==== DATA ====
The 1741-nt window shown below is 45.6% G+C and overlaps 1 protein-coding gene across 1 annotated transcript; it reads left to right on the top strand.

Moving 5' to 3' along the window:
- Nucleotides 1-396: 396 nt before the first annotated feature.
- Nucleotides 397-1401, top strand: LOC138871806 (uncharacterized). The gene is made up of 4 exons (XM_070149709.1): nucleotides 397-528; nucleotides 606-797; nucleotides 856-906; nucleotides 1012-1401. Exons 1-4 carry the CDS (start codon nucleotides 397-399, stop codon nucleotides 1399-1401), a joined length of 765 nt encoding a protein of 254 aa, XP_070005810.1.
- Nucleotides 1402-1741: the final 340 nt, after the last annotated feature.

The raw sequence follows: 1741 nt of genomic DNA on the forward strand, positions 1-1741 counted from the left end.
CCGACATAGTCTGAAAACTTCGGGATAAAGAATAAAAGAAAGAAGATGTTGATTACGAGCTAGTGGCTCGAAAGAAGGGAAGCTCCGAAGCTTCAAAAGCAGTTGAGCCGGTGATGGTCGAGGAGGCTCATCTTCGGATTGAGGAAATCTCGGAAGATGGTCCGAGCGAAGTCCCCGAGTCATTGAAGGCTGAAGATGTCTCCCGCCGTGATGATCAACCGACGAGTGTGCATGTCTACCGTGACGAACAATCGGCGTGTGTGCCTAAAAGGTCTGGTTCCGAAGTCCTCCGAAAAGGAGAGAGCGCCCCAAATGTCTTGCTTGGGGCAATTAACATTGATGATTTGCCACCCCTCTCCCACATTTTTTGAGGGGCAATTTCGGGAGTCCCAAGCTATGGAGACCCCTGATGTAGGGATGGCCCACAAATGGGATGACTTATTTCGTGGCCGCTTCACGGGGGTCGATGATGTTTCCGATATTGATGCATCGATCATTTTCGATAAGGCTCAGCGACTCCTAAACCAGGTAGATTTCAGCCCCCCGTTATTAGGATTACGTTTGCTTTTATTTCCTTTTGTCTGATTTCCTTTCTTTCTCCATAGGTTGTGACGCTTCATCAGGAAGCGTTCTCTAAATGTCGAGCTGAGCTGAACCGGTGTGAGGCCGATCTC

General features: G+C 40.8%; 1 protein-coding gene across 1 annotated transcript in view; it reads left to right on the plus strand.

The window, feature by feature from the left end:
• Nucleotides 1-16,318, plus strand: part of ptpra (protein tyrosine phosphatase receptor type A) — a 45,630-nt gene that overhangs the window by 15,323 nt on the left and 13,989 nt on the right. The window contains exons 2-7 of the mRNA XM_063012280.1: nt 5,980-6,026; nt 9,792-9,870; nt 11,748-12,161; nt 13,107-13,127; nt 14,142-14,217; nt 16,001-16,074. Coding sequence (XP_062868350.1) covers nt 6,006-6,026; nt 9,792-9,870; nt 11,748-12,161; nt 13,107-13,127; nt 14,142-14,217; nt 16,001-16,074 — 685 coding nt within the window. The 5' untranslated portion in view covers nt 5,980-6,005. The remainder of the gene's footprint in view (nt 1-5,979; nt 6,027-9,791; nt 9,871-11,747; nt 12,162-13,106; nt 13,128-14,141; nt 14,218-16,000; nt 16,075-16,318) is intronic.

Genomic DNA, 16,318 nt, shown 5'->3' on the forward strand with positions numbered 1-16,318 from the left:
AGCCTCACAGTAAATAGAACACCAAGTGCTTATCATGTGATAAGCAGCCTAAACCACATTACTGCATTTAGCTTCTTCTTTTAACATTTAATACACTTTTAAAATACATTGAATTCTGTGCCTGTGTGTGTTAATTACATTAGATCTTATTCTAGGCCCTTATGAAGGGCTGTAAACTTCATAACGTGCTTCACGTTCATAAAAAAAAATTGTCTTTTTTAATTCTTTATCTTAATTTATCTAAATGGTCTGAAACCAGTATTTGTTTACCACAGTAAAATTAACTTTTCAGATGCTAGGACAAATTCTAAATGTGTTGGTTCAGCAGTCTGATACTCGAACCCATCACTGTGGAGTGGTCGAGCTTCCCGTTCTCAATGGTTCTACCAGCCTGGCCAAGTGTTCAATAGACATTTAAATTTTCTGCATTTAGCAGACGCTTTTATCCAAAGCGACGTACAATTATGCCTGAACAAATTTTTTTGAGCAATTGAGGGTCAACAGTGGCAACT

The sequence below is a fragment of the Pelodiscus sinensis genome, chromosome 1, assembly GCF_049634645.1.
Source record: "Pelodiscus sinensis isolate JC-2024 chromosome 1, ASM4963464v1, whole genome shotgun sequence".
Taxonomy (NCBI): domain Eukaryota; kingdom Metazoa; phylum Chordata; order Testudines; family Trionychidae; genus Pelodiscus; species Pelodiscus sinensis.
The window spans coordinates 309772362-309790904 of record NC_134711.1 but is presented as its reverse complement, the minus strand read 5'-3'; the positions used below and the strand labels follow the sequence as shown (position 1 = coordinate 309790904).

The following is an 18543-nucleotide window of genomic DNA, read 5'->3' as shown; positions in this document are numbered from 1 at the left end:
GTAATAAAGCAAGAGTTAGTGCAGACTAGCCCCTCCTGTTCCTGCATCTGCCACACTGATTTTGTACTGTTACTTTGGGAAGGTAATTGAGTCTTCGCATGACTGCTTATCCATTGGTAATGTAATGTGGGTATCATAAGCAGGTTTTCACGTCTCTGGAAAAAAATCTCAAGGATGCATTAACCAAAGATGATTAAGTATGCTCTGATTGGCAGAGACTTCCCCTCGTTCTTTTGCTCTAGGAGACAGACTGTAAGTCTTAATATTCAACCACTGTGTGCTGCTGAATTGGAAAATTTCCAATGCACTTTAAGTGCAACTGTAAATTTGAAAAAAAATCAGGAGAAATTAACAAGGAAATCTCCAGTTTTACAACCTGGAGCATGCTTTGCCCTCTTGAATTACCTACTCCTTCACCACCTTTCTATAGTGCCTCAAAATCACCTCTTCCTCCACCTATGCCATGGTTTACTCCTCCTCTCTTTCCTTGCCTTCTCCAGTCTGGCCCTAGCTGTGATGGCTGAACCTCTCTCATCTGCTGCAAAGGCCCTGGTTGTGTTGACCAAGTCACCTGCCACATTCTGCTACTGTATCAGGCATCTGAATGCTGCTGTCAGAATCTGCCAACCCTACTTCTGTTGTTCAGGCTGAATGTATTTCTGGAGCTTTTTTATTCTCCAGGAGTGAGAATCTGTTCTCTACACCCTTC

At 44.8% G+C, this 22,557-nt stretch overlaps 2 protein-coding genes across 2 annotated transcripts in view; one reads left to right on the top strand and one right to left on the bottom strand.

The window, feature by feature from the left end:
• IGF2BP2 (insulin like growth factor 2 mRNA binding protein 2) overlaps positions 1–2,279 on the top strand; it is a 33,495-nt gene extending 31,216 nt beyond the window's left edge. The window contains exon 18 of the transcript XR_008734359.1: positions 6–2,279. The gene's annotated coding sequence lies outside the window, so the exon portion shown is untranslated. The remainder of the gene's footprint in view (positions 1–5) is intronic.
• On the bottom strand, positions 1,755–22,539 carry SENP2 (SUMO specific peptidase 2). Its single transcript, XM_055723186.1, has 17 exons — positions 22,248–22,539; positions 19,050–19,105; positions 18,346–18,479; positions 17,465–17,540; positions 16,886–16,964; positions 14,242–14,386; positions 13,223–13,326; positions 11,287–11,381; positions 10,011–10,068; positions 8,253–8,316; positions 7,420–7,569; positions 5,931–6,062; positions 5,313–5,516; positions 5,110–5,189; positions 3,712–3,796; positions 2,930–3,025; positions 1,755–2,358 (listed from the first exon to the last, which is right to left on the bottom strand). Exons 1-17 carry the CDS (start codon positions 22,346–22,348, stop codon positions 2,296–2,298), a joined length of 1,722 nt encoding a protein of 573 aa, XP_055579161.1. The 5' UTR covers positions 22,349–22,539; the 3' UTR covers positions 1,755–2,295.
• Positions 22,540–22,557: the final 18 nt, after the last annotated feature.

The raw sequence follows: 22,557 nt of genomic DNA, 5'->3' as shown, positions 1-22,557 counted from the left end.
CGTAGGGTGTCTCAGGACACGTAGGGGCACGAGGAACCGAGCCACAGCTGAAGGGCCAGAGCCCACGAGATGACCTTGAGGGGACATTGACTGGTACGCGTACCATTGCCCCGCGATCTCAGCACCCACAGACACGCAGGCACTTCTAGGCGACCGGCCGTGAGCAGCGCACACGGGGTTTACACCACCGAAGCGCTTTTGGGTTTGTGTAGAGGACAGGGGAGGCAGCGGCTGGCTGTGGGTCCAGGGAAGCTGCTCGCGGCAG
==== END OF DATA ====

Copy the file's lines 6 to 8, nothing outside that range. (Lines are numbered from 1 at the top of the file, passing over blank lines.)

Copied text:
The raw sequence follows: 1741 nt of genomic DNA on the forward strand, positions 1-1741 counted from the left end.
CCGACATAGTCTGAAAACTTCGGGATAAAGAATAAAAGAAAGAAGATGTTGATTACGAGCTAGTGGCTCGAAAGAAGGGAAGCTCCGAAGCTTCAAAAGCAGTTGAGCCGGTGATGGTCGAGGAGGCTCATCTTCGGATTGAGGAAATCTCGGAAGATGGTCCGAGCGAAGTCCCCGAGTCATTGAAGGCTGAAGATGTCTCCCGCCGTGATGATCAACCGACGAGTGTGCATGTCTACCGTGACGAACAATCGGCGTGTGTGCCTAAAAGGTCTGGTTCCGAAGTCCTCCGAAAAGGAGAGAGCGCCCCAAATGTCTTGCTTGGGGCAATTAACATTGATGATTTGCCACCCCTCTCCCACATTTTTTGAGGGGCAATTTCGGGAGTCCCAAGCTATGGAGACCCCTGATGTAGGGATGGCCCACAAATGGGATGACTTATTTCGTGGCCGCTTCACGGGGGTCGATGATGTTTCCGATATTGATGCATCGATCATTTTCGATAAGGCTCAGCGACTCCTAAACCAGGTAGATTTCAGCCCCCCGTTATTAGGATTACGTTTGCTTTTATTTCCTTTTGTCTGATTTCCTTTCTTTCTCCATAGGTTGTGACGCTTCATCAGGAAGCGTTCTCTAAATGTCGAGCTGAGCTGAACCGGTGTGAGGCCGATCTC

General features: G+C 40.8%; 1 protein-coding gene across 1 annotated transcript in view; it reads left to right on the plus strand.